What’s driving the renewable energy industry?

Stephen Shergold and Matt Bonass, partners at law firm Denton Wilde Sapte, on what's driving the renewable energy industry, Patrizia Rossi reports.

The tightening of the regulatory environment in the traditional waste sector has caused local authorities to re-think their waste disposal strategies; opening up opportunities for new entrants and driving M&A.

The £1.4 billion acquisition of the Waste Recycling Group (WRG) by Spanish water and waste giant Fomento de Construcciones Contratas (FCC) is one of a number of deals that reflect consolidation of the sector. The mega-deal positioned FCC as one of the largest players in the UK’s waste management sector.

Stephen Shergold, head of environmental law at Denton Wilde Sapte, provided specialist advice to backer, BBVA, on the deal. He explains: “At times, my role as the regulatory lawyer in the transaction subsumed that of the other disciplines as the regulatory risks associated with the target had the potential to affect the valuation of the business.”

Shergold believes understanding regulation is key to the waste industry, and the broader cleantech sector, as companies require the expertise of legal advisers who can not only document the deals but also understand the regulation that the target business is faced with every day.

And the similarities between waste and clean energy don’t end there, nor the lessons that can be learnt and transferred from one to the other.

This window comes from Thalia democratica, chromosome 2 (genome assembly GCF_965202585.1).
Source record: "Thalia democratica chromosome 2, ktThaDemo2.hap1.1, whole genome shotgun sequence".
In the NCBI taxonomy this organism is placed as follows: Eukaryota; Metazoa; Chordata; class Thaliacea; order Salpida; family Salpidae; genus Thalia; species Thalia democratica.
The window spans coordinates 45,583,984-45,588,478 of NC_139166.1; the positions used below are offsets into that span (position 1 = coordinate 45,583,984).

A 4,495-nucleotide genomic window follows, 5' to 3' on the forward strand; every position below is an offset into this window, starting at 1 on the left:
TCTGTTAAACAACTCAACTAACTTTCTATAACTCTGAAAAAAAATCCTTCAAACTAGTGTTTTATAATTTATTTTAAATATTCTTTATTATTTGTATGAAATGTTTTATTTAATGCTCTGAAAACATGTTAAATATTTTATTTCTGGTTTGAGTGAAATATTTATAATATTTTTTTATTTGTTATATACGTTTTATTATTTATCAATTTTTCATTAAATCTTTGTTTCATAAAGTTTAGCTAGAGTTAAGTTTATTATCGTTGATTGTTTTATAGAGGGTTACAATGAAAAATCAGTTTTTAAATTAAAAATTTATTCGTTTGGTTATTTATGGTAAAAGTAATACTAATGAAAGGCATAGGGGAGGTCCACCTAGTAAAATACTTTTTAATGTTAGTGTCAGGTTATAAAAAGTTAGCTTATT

“I believe M&A activity in the traditional waste sector is a forerunner of what will be seen in renewables. There are an increasingly large number of smaller so-called ‘cleantech’ companies out there each attracting substantial investment interest, which will most likely lead to consolidation in time,” adds Shergold who is also co-head of the firm’s cross-departmental Climate Change and Renewables team.

Feel the force

Higher carbon-based energy prices and the EU’s target of generating 20 per cent of all energy through renewable sources by 2020 are the driving force behind the renewables market as new, cleaner technologies appear to tackle climate change.

“There’s no doubt that this is a regulatory-driven sector. If you have a product, you have to know how it fits in with regulation because if you don’t understand the framework there is the potential that you could lose out on some of the margin,” he adds.

The sector is also being fuelled by early-stage investment and Cleantech findings show that VC funding in cleantech companies across North America and Europe reached $5.18 billion (£2.6 billion) in 2007, up from $3.6 billion (£1.8 billion) in 2006.

Matt Bonass, a corporate partner and co-head of the Climate Change and Renewables team, says: “We like to get to know our clients at an early stage, understand their industry, their technologies and processes, and put some regulatory scrutiny on them. Time and expertise invested at this early stage enables us to set them off in the direction of investors, and quite often recommend them to our investor clients, such as the Virgin Green Fund. For example, one of our clients, Sindicatum Carbon Capital, has attracted investors, such as CVCI, Black River Asset Management and AIG. A number of clients have now completed first and second round fundraisings and are looking at moving to AIM or at some other exit.”